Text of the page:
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Tuesday, March 28, 2017

Donald Trump is beyond left and right

The headline deserves expansion: Although Trump himself is locatable on the far, far right, opposition to him includes both left and right. As a result, bedfellows have never been stranger. Examples follow.

USA Today is generally considered a center-right publication -- one not known for its in-depth investigative reporting. Yet this piece is a blockbuster, even though some of the material is familiar:
The president and his companies have been linked to at least 10 wealthy former Soviet businessmen with alleged ties to criminal organizations or money laundering.

Among them:

• A partner in the firm that developed the Trump SoHo Hotel in New York is a twice-convicted felon who spent a year in prison for stabbing a man and later scouted for Trump investments in Russia.

• An investor in the SoHo project was accused by Belgian authorities in 2011 in a $55 million money-laundering scheme.

• Three owners of Trump condos in Florida and Manhattan were accused in federal indictments of belonging to a Russian-American organized crime group and working for a major international crime boss based in Russia.

• A former mayor from Kazakhstan was accused in a federal lawsuit filed in Los Angeles in 2014 of hiding millions of dollars looted from his city, some of which was spent on three Trump SoHo units.

• A Ukrainian owner of two Trump condos in Florida was indicted in a money-laundering scheme involving a former prime minister of Ukraine.

Trump's Russian connections are of heightened interest because of an FBI investigation into possible collusion between Trump's presidential campaign and Russian operatives to interfere in last fall's election. What’s more, Trump and his companies have had business dealings with Russians that go back decades, raising questions about whether his policies would be influenced by business considerations.

Trump told reporters in February: "I have no dealings with Russia. I have no deals that could happen in Russia, because we’ve stayed away. And I have no loans with Russia. I have no loans with Russia at all."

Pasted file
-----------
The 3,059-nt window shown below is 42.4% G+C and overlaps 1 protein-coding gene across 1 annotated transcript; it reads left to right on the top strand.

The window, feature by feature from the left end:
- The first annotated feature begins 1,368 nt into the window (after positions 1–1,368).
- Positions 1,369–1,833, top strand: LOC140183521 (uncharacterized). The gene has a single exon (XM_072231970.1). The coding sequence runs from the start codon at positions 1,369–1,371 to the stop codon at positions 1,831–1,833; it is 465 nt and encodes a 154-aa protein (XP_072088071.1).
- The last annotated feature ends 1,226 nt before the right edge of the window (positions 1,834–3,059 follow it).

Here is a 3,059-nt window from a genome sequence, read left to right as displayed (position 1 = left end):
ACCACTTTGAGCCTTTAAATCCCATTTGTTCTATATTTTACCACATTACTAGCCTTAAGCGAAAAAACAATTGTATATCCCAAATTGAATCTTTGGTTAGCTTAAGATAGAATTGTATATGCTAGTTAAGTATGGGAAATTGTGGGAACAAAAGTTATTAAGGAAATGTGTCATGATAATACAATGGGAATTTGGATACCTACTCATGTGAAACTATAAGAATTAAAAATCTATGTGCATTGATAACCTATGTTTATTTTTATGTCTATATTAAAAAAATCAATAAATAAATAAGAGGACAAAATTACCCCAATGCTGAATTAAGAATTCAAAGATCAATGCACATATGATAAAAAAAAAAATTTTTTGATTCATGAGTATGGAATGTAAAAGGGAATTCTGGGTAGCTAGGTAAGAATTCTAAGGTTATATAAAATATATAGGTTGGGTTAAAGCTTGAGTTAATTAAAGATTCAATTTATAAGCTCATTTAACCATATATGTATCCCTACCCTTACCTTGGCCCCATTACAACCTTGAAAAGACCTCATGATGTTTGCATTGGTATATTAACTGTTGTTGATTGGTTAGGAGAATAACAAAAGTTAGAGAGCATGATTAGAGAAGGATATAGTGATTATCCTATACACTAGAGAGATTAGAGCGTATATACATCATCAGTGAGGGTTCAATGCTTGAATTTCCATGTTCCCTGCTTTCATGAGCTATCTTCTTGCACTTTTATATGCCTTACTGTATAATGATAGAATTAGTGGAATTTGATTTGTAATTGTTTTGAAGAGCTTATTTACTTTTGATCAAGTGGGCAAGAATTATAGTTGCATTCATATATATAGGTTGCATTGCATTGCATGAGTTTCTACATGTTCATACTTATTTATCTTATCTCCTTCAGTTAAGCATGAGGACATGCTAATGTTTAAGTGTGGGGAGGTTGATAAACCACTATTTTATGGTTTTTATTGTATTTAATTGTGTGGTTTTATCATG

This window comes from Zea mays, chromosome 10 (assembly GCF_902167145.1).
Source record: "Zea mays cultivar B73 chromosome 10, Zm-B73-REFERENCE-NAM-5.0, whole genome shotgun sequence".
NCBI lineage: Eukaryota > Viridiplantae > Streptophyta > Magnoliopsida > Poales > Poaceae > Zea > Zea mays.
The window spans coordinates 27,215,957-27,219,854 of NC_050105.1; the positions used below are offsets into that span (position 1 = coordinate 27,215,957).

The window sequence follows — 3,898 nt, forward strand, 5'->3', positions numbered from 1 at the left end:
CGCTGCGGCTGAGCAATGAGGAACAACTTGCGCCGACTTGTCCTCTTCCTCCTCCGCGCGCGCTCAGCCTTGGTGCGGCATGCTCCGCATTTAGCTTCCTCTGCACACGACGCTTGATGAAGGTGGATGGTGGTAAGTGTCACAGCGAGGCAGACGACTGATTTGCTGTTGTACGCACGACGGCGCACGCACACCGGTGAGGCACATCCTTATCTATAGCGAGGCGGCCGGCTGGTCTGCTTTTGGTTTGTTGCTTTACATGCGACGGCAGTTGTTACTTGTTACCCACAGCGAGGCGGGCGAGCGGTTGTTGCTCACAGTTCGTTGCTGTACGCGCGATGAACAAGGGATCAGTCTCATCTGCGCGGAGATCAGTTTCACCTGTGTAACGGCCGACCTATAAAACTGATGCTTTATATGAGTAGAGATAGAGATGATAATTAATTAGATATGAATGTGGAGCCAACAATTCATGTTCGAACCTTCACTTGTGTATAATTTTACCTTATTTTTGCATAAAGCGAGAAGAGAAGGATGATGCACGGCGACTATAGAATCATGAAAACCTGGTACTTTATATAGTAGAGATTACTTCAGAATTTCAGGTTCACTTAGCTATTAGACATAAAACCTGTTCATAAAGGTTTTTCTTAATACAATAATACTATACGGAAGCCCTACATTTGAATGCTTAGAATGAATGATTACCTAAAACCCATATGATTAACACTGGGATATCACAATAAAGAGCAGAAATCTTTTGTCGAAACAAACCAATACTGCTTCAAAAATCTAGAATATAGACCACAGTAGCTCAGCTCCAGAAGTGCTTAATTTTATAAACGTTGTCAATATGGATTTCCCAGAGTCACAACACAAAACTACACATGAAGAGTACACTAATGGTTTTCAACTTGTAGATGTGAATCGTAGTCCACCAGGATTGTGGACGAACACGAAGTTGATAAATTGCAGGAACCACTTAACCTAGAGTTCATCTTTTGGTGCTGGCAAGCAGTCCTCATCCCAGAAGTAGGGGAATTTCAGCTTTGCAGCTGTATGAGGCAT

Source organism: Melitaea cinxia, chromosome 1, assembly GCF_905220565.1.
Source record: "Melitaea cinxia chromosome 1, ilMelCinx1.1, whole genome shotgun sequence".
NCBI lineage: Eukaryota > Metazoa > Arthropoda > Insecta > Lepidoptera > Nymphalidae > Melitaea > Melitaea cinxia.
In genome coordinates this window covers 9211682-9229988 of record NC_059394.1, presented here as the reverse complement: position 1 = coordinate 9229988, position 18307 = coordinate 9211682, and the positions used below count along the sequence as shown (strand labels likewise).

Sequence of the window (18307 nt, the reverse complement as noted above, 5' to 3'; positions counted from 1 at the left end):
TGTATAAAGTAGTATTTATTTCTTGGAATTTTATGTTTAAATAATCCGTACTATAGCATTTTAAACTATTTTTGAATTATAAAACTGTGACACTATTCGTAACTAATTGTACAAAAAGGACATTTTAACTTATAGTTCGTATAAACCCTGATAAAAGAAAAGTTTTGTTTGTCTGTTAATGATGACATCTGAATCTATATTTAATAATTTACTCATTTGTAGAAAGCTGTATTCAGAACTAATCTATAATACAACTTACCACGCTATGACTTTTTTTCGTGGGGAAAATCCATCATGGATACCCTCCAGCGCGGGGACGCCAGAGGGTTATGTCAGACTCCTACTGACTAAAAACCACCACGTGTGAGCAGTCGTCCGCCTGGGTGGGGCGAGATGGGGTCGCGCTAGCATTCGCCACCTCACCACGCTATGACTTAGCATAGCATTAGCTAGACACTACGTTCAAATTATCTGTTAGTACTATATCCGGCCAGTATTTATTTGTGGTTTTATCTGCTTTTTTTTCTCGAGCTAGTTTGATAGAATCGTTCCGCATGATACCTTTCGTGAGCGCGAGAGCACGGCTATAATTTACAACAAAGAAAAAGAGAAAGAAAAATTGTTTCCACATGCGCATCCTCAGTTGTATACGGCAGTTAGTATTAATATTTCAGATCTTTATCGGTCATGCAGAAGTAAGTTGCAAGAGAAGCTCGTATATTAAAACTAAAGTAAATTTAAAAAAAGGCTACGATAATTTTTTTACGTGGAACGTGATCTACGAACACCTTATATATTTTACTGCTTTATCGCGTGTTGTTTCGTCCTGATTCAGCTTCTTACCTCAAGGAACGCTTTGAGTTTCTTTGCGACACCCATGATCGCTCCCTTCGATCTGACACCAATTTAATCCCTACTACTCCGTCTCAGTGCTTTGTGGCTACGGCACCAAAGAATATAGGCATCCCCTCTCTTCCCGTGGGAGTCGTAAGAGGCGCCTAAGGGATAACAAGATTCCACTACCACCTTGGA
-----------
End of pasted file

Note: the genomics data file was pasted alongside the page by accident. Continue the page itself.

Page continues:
Yet in 2013, after Trump addressed potential investors in Moscow, he bragged to Real Estate Weekly about his access to Russia's rich and powerful. “I have a great relationship with many Russians, and almost all of the oligarchs were in the room,” Trump said, referring to Russians who made fortunes when former Soviet state enterprises were sold to private investors.
Of course, much of this fruit was ripe for the plucking during the actual campaign. Instead, the media wasted time on nonsense allegations about the (entirely laudable) Clinton Foundation and Hillary's private email server (which was completely mis-reported).


Congressman Walter Jones, a Republican from North Carolina, has asked Devin Nunes to step down from the Trump investigation. I believe that Jones is the first Republican to do so.
"How can you be chairman of a major committee and do all these things behind the scenes and keep your credibility? You can't keep your credibility," Jones said just off the House floor.

Former CIA Director John McLaughlin
says that Russia did intervene in our election on behalf of Trump, and that this project was Russia's "most effective covert operation in decades." Is he saying that there was an even more effective covert operation twenty or thirty years ago? When? Where? What? How can such a thing even be possible?

McLaughlin offered an interesting reaction to some of the claims heard concerning the Nunes affair:
"He could have gotten this access on Capitol Hill, actually. We don't know who provided it. There is an intelligence staff at the national security council usually headed by an intelligence officer who's been detailed there. Sheer speculation that it could have been that person, it could have been someone who traveled down to the complex to meet with him. We just don't know that."
Many talking heads on teevee have said that Capitol Hill did not have the proper facilities. McLaughlin says otherwise, and he should know.

With all due respect to "The Magician," the idea that Nunes was invited to this strange meeting by that one lowly intelligence officer strikes me as faintly ridiculous. Do you really think that a surprise text message from that guy could make Nunes leap out of his Uber ride? Could that guy arrange access without the knowledge of anyone else in the White House? Not likely.